Cybercrime Hits U.S. Companies Harder Than Most
Companies everywhere are increasingly vulnerable to cybercrime, but U.S. companies appear to be even more threatened than most, says a new report.
According to PricewaterhouseCooper's 2014 Global Economic Crime Survey, U.S. businesses were hit harder financially by cybercrime relative to other countries in recent years
Seven percent of U.S. organizations lost $1 million or more, compared with 3 percent of global organizations, according to PwC. And 19 percent of U.S. organizations lost between $50,000 and $1 million, compared with just 8 percent of global respondents. The report, which was released Wednesday, measures damages from 2011 to 2013.
This growing cost of cyberattacks has spurred lawmakers' interest in the issue, said Tom Ridge, CEO of Ridge Global and former secretary of the Department of Homeland Security, at a panel discussion hosted by PwC in New York on Wednesday. While no legislation has been passed, it's likely things are moving in that direction, he said.
Last week, the Commerce Department issued a set of "voluntary" guidelines for banks and other companies that support critical infrastructure in an effort to get organizations to increase their security measures. These guidelines probably won't be voluntary for long, Ridge said.
"Whenever the government comes around with guidelines, it usually becomes a mandate," Ridge said.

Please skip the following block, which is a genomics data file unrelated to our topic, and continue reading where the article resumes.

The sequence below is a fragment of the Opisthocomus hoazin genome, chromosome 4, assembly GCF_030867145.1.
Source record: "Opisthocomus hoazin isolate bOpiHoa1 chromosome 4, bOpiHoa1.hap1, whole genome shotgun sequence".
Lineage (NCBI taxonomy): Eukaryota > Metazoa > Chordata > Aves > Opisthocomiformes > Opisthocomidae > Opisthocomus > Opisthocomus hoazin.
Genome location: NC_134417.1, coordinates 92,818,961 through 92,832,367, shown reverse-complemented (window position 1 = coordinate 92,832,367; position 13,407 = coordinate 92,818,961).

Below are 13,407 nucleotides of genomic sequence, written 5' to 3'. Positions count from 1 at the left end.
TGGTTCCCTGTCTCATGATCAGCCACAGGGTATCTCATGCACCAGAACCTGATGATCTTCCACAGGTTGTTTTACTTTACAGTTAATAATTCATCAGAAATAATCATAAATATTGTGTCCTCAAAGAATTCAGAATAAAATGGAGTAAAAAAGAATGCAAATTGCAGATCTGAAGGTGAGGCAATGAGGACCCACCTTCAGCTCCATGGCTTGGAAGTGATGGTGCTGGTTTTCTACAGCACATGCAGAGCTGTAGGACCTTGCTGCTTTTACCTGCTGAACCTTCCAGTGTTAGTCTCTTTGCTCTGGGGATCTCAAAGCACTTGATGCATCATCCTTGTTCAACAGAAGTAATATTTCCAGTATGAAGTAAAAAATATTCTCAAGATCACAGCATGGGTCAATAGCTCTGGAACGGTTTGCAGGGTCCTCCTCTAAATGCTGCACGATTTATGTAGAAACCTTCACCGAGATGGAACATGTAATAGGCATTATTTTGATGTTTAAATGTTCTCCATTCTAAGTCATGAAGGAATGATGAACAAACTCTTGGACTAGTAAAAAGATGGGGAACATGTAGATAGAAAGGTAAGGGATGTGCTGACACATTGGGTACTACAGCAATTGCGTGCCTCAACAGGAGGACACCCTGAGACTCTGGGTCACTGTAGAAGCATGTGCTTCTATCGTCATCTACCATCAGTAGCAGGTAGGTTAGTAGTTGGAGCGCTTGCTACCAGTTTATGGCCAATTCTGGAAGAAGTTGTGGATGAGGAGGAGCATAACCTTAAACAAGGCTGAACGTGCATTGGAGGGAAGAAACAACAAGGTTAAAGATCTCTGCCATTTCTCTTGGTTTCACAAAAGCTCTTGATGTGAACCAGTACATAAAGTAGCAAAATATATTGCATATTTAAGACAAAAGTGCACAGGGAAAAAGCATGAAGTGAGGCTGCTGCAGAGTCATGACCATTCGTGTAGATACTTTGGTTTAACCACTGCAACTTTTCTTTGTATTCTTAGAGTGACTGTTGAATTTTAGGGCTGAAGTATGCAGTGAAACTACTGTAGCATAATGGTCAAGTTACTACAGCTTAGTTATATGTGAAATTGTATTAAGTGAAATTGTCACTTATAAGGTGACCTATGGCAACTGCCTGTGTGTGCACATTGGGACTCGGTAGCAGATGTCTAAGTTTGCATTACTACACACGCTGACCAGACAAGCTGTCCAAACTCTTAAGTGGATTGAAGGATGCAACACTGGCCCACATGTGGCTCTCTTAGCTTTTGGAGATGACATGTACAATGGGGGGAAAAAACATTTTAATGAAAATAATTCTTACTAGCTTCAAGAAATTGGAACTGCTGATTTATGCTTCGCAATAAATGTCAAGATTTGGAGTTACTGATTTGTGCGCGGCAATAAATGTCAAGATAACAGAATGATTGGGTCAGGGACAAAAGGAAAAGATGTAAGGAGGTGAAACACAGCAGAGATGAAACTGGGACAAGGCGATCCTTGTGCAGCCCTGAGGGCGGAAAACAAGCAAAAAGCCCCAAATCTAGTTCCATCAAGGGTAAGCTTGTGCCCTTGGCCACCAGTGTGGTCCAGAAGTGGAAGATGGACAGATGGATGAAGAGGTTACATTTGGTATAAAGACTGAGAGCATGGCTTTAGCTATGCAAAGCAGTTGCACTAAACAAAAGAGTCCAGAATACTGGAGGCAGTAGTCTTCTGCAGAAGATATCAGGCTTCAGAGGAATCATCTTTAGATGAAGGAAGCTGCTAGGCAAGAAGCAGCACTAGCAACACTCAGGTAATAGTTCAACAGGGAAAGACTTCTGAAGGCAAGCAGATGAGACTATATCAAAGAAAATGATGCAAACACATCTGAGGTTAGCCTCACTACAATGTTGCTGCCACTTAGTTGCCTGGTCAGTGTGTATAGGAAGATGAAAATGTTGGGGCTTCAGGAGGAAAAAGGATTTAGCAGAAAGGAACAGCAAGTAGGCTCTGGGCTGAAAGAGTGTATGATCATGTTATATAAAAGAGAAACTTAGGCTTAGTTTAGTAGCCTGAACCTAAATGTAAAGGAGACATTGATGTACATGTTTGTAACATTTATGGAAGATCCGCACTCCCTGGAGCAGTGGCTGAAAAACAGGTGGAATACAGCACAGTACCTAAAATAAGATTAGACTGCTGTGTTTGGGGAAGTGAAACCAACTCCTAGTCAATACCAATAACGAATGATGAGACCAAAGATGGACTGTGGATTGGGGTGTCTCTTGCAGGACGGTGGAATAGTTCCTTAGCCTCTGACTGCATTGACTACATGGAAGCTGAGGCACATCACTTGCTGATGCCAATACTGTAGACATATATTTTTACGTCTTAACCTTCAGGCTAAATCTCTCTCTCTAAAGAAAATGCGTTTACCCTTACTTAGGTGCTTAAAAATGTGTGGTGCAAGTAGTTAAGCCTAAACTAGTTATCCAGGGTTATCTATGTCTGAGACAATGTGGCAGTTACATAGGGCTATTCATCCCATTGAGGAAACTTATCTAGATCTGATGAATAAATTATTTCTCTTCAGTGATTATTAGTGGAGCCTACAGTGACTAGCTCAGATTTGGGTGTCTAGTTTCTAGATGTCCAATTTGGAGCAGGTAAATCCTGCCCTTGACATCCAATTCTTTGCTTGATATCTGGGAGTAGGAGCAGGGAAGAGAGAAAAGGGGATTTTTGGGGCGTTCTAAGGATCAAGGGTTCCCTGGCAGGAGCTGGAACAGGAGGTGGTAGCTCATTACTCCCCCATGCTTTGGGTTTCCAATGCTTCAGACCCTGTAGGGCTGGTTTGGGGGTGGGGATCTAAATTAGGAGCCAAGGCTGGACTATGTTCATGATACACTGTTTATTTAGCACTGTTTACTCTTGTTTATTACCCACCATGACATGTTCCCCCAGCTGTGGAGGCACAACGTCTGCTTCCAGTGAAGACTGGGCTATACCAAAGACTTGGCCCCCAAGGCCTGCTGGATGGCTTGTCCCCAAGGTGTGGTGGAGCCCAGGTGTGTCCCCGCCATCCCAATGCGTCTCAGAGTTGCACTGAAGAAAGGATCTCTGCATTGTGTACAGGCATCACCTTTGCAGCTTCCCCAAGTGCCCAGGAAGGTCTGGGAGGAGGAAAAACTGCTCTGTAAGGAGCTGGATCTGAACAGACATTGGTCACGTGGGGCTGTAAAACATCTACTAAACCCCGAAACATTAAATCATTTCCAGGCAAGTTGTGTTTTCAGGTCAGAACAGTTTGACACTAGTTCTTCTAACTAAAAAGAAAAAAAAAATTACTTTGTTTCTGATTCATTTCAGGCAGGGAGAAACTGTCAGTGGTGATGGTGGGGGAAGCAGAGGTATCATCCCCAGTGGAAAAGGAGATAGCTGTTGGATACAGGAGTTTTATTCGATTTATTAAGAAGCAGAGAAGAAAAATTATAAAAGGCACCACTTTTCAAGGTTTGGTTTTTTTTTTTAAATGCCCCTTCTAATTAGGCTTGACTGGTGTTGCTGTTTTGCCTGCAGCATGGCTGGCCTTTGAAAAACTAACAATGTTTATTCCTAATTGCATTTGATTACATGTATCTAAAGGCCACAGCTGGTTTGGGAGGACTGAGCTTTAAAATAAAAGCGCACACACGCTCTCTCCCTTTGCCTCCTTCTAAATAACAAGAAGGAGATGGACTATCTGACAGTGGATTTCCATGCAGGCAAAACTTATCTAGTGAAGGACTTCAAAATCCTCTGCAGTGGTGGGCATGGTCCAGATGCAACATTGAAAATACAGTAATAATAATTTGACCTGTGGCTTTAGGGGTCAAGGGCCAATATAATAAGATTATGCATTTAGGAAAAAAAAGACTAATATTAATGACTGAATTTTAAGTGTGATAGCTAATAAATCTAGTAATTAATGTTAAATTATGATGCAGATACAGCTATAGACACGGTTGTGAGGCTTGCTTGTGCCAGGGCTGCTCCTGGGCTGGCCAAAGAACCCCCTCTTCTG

"And whether mandates truly end up being helpful or not remains to be seen," he said. "The challenge is for people to accept the notion that compliance to a regulation doesn't necessarily mean security."
While government regulations may help, it's up to each company to assess their own vulnerabilities and take appropriate action, said Sean Joyce, a principal at PwC and former deputy director of the Federal Bureau of Investigation, during the panel.
"The private sector knows more about what's going on on the net. They just don't share their information," Joyce said.
Many U.S. companies aren't investing in necessary security infrastructure because they aren't accounting for the financial damage cybercrime could have on their business.
"I think one of the challenges is--whether it is investing in the protection of their intellectual property or even IT security--it's a cost, it's not viewed as an investment because they can't extrapolate out what the threat is," said Pamela Passman, a panelist at the event and president and CEO of the Center for Responsible Enterprise and Trade.
According to PwC, U.S. respondents were less aware of the impact cybercrime had on their bottom line than companies elsewhere. In fact, 42 percent of U.S. organizations were unaware of the cost, compared with 33 percent of global companies.
This ignorance or neglect ends up costing companies a lot more, Ridge said.
"What's cheaper? Pre-emptive investment? Or responsive investment?" Ridge said.